Tuesday, July 28, 2009

Balancing Democratic Ideals with Constitutional Principle in Honduras

It’s a pleasure to see America once again respected on the world stage. President Obama has done a remarkable job on his recent international tour. It’s a good thing he’s back because we could use his diplomatic skills right here in our own backyard. Earlier this month the Honduran military stormed the presidential palace and escorted President Manuel Zelaya out of the country. The Honduran Congress appointed Roberto Micheletti to replace him. Predictably, their actions drew overwhelming international condemnation. The Organization of American States has even ousted Honduras from their group.
We should, however, examine the situation a little more closely before piling on. The Honduran Constitution limits the President to one single term. It’s smart, perhaps even essential, for a country to put some type of term limit on the chief executive. How many times have we seen a struggling democracy derailed as the leader takes extraordinary steps to stay in power? Many successful nations, including those as diverse as the United States, Brazil, and South Africa place a constitutional term limit on the president. In the not to distant future, all countries should have to demonstrate to the international community that they have an irrevocable term limit on their chief executive.
Zelaya, who had less than a year left in office, wanted to amend the Constitution so he could remain in power. The Honduran Supreme Court ruled his actions illegal. All amendments must be approved by two separate sessions of the legislature. But Zelaya planned to go ahead with an official referendum anyway. It was then that the Honduran Congress directed the military to intervene. Regular elections are still scheduled for next year. Micheletti, the man appointed by the legislature, was already the ranking member of the Congress, comes from the same political party as Zelaya, and has said that he has no plans to run again. This hardly counts as a dangerously unsettling military coup. Sounds more like a country responsibly using the political process to remove an out of control leader. The world would be a much saner, safer place if it happened more often.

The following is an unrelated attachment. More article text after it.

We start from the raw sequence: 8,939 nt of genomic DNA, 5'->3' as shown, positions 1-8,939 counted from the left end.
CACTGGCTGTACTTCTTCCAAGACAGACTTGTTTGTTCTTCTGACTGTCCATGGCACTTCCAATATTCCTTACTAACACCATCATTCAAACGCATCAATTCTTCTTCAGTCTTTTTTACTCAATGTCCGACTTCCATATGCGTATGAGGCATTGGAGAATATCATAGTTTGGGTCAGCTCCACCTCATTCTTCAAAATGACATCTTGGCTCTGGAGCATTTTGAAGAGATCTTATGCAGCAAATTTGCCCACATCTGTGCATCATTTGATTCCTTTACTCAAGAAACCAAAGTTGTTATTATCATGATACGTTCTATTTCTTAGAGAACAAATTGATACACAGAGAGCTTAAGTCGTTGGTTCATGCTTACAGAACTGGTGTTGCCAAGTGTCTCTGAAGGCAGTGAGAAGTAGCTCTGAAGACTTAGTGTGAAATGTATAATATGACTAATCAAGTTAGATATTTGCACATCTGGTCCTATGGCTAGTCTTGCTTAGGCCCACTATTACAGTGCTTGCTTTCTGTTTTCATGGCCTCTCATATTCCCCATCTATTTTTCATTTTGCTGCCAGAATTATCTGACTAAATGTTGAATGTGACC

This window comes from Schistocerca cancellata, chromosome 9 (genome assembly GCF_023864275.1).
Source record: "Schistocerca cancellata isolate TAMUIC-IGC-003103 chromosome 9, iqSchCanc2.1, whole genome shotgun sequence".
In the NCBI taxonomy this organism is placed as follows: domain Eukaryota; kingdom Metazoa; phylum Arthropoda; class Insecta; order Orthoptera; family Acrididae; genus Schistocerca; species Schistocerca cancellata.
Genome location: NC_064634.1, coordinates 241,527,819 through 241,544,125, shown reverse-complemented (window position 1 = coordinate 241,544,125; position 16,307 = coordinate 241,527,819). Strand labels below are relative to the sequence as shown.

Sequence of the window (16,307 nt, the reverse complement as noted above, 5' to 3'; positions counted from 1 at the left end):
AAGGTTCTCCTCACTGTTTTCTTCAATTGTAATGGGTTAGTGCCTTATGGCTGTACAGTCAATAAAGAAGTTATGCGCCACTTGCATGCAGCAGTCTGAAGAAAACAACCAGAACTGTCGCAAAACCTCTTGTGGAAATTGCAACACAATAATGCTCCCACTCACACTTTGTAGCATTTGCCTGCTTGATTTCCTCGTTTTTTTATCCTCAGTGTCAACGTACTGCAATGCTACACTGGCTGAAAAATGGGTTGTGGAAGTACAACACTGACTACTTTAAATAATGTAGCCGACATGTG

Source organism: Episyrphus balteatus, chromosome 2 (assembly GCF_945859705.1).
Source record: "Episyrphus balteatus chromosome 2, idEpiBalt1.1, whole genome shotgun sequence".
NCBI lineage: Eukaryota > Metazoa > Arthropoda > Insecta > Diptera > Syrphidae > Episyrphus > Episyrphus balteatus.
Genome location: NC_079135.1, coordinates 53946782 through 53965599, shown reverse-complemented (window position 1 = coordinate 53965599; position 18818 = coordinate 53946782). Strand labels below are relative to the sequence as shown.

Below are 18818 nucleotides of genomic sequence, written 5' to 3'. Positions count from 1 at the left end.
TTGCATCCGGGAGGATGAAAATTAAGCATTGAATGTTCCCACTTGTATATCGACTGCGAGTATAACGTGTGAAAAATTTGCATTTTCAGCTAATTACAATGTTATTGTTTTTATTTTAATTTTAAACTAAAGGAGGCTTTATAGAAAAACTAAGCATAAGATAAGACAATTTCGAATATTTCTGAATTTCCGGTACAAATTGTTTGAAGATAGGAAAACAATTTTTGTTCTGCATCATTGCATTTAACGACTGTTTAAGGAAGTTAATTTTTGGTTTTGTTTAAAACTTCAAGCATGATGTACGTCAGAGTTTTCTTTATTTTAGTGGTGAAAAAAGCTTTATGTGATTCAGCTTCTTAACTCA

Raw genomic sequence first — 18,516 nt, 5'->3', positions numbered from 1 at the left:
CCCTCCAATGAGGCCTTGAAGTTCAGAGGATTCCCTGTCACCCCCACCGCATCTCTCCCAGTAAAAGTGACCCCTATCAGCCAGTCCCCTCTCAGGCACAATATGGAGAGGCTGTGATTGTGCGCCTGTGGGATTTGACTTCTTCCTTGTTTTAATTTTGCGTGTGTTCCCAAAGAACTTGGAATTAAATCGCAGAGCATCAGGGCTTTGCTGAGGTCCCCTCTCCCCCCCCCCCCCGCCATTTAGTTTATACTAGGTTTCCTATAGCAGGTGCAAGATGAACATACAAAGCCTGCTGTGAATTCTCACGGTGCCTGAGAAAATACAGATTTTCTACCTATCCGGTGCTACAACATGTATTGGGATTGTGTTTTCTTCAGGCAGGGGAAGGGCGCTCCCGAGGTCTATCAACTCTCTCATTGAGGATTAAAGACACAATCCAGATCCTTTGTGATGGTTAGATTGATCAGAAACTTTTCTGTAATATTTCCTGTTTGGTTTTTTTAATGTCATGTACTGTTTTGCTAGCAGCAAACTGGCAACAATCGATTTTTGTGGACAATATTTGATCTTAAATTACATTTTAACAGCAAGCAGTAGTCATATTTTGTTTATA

Imagine if George Bush had decided to hold a national referendum with less than a year left in office in order to extend the two-term limit that we place on our own presidency. There would, of course, be a national uproar. Congress would condemn the action. Someone would file a legal challenge to the referendum, which the Supreme Court would naturally affirm, (yes, even this court) since it does not adhere to the amendment process. Imagine then, that Bush ignored the court and congress and simply pushed ahead by arbitrarily announcing that he was going to go ahead with an official referendum anyway because he wanted to discern the “will of the people”. Undoubtedly, he would then be quickly impeached and removed from office. This is essentially what happened in Honduras.
Admittedly, Honduras could have been smarter, wiser, and fairer in how they handled the situation. The legislature should have formally and openly removed Zelaya from office before taking military action against him. It’s important in these situations to follow due process to avoid the appearance of impropriety. They also could have done a much better job of assuring the international community, particularly their Central American neighbors in the OAS of the validity of their intentions. The region has a painful history of violent military coups. One cannot blame the OAS for being concerned about the potential contagions of this one.